• Further, the yield for the crisis-affected countries such as Sri Lanka, Ukraine, El Salvador, Venezuela, and Argentina was not found. 
    • Experts believe that anything in double digits would be unsustainable.
    • Even India’s long-term debt yields have increased remarkably but are below the double-digit mark. 
  • According to Bloomberg’s credit default swaps prices, the market expectation of default of debts has increased significantly in about thirty countries. 

Rise in the value of the dollar

  • An old saying says that “when the US sneezes, the rest of the world catches a cold”. This was again felt when the prices of the US dollar increased.
  • The significant jump in the value of the US dollar which has increased by an average of 20% since May 2021 is also a key cause of the crisis situation. This poses three main challenges, which include:
    • Increased price of imports
    • The increased cost of servicing dollar-denominated debt
    • Pushes away foreign investors
  • Foreign investors in recent months have withdrawn over $38 billion from emerging markets.

Lessons from 2008-09 financial crisis

  • Various international financial organisations and institutions along with G20 leaders learned that irrespective of how small the problem is if it is not stopped or addressed it then becomes almost unstoppable.  
  • They also learned to act immediately and as early as possible to provide unconditional support to those players who need help.
  • In 2008, the G7 fin­ance ministers announced that they would lend all available tools to support the systemically important financial institutions and prevent their failure and take all necessary measures to liquefy the credit and money markets.
    • Additionally, they also committed to ensuring that the banks and other financial intermediaries are allowed to raise capital from public or private sour­ces as required to reinstate the confidence and help them to continue lending to households and businesses.

Recommendations for India as it assumes G20 Presidency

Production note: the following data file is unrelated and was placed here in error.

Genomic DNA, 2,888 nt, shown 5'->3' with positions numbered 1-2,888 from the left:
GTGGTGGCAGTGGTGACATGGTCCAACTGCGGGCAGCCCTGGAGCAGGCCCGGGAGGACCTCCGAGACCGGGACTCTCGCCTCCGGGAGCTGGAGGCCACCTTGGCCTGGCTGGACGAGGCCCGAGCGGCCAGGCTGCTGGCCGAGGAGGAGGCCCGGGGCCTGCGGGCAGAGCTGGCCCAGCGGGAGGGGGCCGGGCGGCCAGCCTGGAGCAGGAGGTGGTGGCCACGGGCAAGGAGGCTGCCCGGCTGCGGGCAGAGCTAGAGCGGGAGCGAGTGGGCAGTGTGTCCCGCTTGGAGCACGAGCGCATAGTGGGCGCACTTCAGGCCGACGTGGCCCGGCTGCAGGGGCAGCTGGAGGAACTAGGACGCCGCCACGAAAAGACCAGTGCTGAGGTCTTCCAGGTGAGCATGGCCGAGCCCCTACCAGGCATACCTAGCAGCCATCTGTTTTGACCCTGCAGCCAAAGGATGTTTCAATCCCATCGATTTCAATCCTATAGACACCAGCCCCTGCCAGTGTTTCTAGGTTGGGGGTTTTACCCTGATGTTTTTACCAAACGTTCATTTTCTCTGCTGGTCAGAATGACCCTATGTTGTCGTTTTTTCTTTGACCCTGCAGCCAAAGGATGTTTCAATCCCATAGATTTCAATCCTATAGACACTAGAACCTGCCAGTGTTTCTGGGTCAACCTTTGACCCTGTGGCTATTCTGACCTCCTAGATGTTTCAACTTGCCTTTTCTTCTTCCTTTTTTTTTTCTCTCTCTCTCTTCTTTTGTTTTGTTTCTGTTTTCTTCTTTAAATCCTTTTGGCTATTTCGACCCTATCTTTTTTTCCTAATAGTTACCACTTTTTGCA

• India must urge the International Monetary Fund (IMF) to increase access limits to its unconditional rapid credit and financing facilities to the pre-pandemic levels and also suspend the interest rate surcharges on heavy borrowers from the fund until the situation is normalised.
  • India must also urge the IMF Board to reallocate about $100 billion of its recently issued special drawing rights (SDR) that help the holders to get access to liquidity. 
    • India can also lead the demand for a new allocation of SDRs worth $650 billion by the IMF Board.
  • Under the leadership of India, it is to be ensured that the G20 agrees to a Debt Service Suspension Initiative which can also include COVID-19-related loans from the World Bank and regional development bank to the poorest and middle-income countries. 
  • The World Bank and regional development banks such as Asian Development Bank must be influenced to increase their efforts to unlock their complete lending capacity.
    • The Banks can collectively increase their lending by about $1 trillion per year without the need for massive capital injection.


India, which is assuming the role of the G20 President amidst the looming threat of global financial crisis, is entrusted with the task of providing the necessary leadership to help the world tackle the emerging market crisis.

2. Investigative Agencies and Their Hyperactivism


  • This article discusses the recent instances of hyperactivism shown by central investigative agencies such as the Enforcement Directorate (ED) and the Central Bureau of Investigation (CBI).